CBC Digital Archives

Atlanta Olympics 1996: Dangerous Games

From Melbourne to Montreal, Munich to Mexico City, the CBC has roamed the planet to beam Olympic history into Canadian living rooms. We take a look back and, through the eyes of CBC correspondents, experience decades of Olympic triumph and heartbreak. At first, it's via crackling shortwave. Later, live TV coverage flows around-the-clock from the other side of the globe.

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The Atlanta Olympics are over. Critics have rushed to judgment over transportation chaos and the prominent role of corporate sponsors including Coca-Cola. A deadly pipe bomb also left a pall over the Games. But the people of Atlanta, some of whom gather to wave goodbye to departing visitors, are upbeat and confident that they hosted a success, as we see in this clip from CBC Television's The National
• A pipe bomb packed with nails and screws exploded at a rock concert in Centennial Olympic Park at 1:25 a.m. on Saturday, July 27, 1998. The blast killed Alice S. Hawthorne, 44, of Albany, N.Y. Turkish news photographer Melih Uzunyol died from a heart attack he suffered while running to the scene. About 125 people were treated for injuries or shock.

• In June 2003, survivalist and former soldier Eric Rudolph was arrested and charged with the Atlanta bombing. He was also charged with the Jan. 29, 1998, bombing of an abortion clinic in Birmingham, Ala.

• About 245 hours of Olympic coverage aired on CBC Television. In addition, CBC Newsworld, the cable news channel, broadcast 102 hours of highlights and recaps. The Atlanta Games were the biggest project ever undertaken by CBC Television Sports, requiring a broadcast crew of 200 people. The Olympics were aired live across Canada's six time zones. CBC Radio sent a crew of 19 people who produced 19 daily short reports, which were also sold to private stations.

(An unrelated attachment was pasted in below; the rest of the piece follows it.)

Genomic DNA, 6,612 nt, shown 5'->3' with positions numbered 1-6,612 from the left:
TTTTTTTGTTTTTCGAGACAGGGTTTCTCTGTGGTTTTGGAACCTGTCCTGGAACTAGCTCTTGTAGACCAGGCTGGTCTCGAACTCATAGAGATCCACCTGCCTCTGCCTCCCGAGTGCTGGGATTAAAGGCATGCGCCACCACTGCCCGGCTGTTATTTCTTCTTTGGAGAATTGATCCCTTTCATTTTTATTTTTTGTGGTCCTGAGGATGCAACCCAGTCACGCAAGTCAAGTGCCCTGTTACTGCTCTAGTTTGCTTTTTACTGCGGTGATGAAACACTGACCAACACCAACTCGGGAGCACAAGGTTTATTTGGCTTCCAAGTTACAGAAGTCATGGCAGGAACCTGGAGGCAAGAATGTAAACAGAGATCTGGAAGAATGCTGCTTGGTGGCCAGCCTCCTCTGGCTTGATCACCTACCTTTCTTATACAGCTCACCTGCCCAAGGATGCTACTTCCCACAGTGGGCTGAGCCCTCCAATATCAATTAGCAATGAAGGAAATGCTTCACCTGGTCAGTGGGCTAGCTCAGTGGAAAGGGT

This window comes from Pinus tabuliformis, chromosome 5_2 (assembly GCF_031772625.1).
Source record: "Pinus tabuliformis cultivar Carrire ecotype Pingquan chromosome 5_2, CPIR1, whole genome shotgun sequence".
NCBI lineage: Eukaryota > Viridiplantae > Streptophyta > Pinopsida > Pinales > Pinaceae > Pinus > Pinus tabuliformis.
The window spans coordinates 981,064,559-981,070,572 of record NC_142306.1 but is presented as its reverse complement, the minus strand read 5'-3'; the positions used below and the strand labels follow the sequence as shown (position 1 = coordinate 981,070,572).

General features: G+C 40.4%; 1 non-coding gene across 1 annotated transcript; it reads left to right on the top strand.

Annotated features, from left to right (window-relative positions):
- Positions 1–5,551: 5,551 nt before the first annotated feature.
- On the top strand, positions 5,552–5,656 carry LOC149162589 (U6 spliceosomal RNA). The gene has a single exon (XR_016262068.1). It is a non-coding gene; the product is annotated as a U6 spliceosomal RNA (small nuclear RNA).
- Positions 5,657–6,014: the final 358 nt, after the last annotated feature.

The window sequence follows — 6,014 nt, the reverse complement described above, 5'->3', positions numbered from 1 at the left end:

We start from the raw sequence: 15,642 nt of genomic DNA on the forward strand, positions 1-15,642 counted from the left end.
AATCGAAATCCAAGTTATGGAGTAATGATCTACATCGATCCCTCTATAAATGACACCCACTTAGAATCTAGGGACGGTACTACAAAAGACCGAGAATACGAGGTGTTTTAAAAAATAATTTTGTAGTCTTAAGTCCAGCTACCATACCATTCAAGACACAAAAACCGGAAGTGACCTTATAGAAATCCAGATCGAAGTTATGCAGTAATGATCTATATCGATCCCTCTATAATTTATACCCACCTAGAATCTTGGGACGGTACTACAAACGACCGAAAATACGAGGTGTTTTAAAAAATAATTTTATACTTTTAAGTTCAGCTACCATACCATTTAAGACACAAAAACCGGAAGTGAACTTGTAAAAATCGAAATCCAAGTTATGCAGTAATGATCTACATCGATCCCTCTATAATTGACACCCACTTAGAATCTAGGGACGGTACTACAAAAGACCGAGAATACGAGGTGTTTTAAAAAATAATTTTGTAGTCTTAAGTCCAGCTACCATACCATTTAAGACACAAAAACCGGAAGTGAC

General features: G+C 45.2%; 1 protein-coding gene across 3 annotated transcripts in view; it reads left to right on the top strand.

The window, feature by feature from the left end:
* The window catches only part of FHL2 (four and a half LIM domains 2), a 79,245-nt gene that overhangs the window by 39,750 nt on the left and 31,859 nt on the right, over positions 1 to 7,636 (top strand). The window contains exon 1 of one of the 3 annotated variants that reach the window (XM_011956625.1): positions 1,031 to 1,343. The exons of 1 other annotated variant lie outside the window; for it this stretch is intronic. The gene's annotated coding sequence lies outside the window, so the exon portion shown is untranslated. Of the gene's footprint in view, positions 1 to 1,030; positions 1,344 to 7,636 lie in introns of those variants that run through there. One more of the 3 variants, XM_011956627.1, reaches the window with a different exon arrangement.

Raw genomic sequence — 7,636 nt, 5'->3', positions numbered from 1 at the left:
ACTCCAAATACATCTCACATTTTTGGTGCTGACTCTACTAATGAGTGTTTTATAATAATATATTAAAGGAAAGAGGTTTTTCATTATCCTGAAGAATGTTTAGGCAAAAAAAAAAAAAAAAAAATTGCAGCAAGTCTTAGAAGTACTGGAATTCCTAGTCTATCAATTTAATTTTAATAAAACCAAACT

• Most reviews of CBC's Olympic TV coverage were very favourable. Many commentators said CBC shone especially bright compared to NBC. An editorial in Montreal's The Gazette opined: "This network [NBC] surely took the gold medal for chauvinism by treating the victories of foreign athletes as newsworthy only to the extent that some allegedly heroic and deserving American was denied." The CBC was, in comparison, "a paragon of objectivity."

• For Atlanta, CBC teamed with newspaper publisher Southam Inc. to produce Canada's first Olympics website. For later Games, CBC.ca would go solo to provide its own extensive coverage.

• The CBC was strongly criticized for bidding $20.7 million US to win Canadian broadcast rights to the Games, beating rival CTV. In a London Free Press editorial, journalism professor Michael Nolan said the CBC should stick to programming that stresses cultural enlightenment and education. "The televised coverage of the games by the Canadian Broadcasting Corporation - glitz, pageantry and hyped competition - have cost us dearly," Nolan wrote.

• In a response, CBC vice-president Jim Byrd wrote that the CBC's Olympic bid was based on "a solid business case." Strong advertising revenues earned the CBC a profit on its Olympic coverage, which pleased both advertisers and viewers. "Both of these key groups would dispute Nolan's assertion we have no business covering sporting events such as the Olympic Games," Byrd wrote.

• CBC was also criticized for plans to enforce an 18-hour delay before it would allow rivals to air Games footage. Previously, rivals were permitted to air a late-night highlights package. After protests from TV stations, CBC agreed to allow them to air highlights after 11 p.m. but only two minutes in length, down from the previous three. Also, reporters for rival Canadian radio stations were not allowed to take tape recorders or cellular phones into Olympic venues.
Medium: Television
Program: The National
Broadcast Date: Aug. 5, 1996
Guests: Bill Campbell, Annita Stokes
Host: Ian Hanomansing
Reporter: Keith Boag
Duration: 2:47

Last updated: February 7, 2014

Page consulted on September 10, 2014

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